We consider the problem of computing a maximal independent set (MIS) in an extremely harsh broadcast model that relies only on carrier sensing. The model consists of an anonymous broadcast network in which nodes have no knowledge about the topology of the network or even an upper bound on its size. Furthermore, it is assumed that an adversary chooses at which time slot each node wakes up. Read More

We consider the problem of finding a maximal independent set (MIS) in the discrete beeping model. At each time, a node in the network can either beep (i.e. Read More

The question of what can be computed, and how efficiently, are at the core of computer science. Not surprisingly, in distributed systems and networking research, an equally fundamental question is what can be computed in a \emph{distributed} fashion. More precisely, if nodes of a network must base their decision on information in their local neighborhood only, how well can they compute or approximate a global (optimization) problem? In this paper we give the first poly-logarithmic lower bound on such local computation for (optimization) problems including minimum vertex cover, minimum (connected) dominating set, maximum matching, maximal independent set, and maximal matching. Read More

We study the problem of clock synchronization in highly dynamic networks, where communication links can appear or disappear at any time. The nodes in the network are equipped with hardware clocks, but the rate of the hardware clocks can vary arbitrarily within specific bounds, and the estimates that nodes can obtain about the clock values of other nodes are inherently inaccurate. Our goal in this setting is to output a logical clock at each node, such that the logical clocks of any two nodes are not too far apart, and nodes that remain close to each other in the network for a long time are better synchronized than distant nodes. Read More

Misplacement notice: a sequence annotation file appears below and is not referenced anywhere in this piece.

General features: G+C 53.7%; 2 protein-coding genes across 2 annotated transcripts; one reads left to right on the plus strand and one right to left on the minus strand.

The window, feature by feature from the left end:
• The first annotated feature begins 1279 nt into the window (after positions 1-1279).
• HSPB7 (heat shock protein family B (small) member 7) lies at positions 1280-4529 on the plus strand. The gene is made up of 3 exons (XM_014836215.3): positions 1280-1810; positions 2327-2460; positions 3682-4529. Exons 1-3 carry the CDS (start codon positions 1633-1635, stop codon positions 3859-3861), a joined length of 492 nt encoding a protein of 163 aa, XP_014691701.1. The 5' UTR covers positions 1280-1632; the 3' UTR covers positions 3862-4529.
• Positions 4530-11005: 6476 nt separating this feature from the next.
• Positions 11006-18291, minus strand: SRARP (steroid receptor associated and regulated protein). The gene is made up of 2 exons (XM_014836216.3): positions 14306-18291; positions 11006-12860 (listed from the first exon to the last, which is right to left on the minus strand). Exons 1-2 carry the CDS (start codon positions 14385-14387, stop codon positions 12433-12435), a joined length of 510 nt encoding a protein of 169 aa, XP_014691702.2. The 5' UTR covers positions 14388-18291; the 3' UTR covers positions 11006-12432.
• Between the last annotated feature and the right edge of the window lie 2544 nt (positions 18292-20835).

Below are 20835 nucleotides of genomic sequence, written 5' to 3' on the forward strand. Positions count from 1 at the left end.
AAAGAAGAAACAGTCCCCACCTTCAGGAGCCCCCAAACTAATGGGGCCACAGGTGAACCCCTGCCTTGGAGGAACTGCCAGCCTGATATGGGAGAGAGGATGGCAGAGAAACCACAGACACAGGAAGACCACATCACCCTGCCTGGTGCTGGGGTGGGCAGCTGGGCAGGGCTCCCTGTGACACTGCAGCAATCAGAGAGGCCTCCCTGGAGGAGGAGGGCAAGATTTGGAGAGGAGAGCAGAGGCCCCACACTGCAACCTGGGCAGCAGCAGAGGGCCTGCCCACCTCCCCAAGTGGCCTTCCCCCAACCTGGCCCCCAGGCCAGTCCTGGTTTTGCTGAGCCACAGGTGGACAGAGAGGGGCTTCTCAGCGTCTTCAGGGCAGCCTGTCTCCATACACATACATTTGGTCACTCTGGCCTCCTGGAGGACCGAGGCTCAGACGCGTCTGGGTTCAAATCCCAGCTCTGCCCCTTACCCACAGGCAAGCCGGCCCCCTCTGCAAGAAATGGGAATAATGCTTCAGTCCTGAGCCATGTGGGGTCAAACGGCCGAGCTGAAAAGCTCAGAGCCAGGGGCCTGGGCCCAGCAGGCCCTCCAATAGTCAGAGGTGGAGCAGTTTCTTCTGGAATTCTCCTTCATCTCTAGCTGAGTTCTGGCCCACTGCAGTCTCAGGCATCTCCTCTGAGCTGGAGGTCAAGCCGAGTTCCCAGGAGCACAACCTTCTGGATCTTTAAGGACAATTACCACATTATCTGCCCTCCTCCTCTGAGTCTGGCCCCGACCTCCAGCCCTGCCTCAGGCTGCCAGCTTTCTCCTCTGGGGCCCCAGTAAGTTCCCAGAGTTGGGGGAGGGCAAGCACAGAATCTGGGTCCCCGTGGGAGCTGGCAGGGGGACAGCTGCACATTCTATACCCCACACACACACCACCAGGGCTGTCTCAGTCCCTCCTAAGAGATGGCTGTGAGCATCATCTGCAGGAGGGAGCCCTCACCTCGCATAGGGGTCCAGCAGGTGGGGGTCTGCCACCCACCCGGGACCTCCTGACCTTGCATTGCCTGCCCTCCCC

We present the \emph{discrete beeping} communication model, which assumes nodes have minimal knowledge about their environment and severely limited communication capabilities. Specifically, nodes have no information regarding the local or global structure of the network, don't have access to synchronized clocks and are woken up by an adversary. Moreover, instead on communicating through messages they rely solely on carrier sensing to exchange information. Read More

In this paper we suggest a method by which reference broadcast synchronization (RBS), and other methods of estimating clock values, can be incorporated in standard clock synchronization algorithms to improve synchronization quality. We advocate a logical separation of the task of estimating the clock values of other nodes in the network from the task of using these estimates to output a logical clock value. The separation is achieved by means of a virtual estimate graph, overlaid on top of the real network graph, which represents the information various nodes can obtain about each other. Read More

The described multicoloring problem has direct applications in the context of wireless ad hoc and sensor networks. In order to coordinate the access to the shared wireless medium, the nodes of such a network need to employ some medium access control (MAC) protocol. Typical MAC protocols control the access to the shared channel by time (TDMA), frequency (FDMA), or code division multiple access (CDMA) schemes. Read More